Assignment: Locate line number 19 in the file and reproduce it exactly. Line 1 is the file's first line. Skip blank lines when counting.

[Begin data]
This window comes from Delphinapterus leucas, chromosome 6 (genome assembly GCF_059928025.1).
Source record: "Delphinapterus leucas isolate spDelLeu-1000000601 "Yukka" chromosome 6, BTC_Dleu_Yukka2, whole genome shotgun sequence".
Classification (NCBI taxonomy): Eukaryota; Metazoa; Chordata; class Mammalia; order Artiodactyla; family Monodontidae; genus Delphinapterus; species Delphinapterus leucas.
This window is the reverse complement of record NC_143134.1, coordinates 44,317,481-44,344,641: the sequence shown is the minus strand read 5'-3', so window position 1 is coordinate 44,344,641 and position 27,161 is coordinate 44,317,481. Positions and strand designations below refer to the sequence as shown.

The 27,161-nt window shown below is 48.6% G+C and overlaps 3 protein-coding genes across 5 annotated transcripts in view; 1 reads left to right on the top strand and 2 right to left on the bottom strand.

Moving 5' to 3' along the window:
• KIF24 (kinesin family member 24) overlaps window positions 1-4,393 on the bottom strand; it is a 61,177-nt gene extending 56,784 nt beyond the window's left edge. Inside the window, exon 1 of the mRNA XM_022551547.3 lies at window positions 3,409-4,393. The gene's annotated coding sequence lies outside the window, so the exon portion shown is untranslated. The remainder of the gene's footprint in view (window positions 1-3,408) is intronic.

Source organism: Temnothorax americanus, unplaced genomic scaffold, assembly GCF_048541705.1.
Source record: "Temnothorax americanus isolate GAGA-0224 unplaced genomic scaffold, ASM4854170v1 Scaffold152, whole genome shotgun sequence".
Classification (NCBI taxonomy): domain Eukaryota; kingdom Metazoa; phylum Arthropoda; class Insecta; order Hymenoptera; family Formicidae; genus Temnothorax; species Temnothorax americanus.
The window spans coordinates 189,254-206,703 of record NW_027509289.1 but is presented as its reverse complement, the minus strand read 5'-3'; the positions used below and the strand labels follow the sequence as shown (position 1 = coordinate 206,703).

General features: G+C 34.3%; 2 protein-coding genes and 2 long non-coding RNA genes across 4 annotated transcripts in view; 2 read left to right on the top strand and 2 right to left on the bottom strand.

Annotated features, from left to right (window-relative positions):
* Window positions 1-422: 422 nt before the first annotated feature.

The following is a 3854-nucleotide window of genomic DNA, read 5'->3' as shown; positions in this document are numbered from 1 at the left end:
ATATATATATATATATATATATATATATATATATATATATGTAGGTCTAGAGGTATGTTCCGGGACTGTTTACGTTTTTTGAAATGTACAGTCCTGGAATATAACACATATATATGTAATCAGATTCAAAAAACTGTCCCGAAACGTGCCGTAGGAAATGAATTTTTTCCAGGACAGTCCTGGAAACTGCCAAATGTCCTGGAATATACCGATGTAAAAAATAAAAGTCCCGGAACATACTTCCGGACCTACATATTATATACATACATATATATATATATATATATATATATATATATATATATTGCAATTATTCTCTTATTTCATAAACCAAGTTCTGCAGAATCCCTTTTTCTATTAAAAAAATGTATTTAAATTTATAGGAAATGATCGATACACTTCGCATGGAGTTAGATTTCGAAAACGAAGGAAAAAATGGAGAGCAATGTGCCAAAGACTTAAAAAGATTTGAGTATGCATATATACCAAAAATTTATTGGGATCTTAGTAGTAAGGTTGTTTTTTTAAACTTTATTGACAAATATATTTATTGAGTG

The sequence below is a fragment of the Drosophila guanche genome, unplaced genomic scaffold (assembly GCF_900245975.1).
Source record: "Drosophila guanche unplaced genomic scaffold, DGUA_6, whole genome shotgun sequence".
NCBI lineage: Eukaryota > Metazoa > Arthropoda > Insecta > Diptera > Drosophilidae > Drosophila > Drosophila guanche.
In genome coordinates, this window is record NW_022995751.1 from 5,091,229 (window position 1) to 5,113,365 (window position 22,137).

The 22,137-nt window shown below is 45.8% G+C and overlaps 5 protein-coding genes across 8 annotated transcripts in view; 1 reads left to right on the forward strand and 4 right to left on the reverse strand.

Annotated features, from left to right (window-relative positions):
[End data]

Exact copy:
NCBI lineage: Eukaryota > Metazoa > Arthropoda > Insecta > Diptera > Drosophilidae > Drosophila > Drosophila guanche.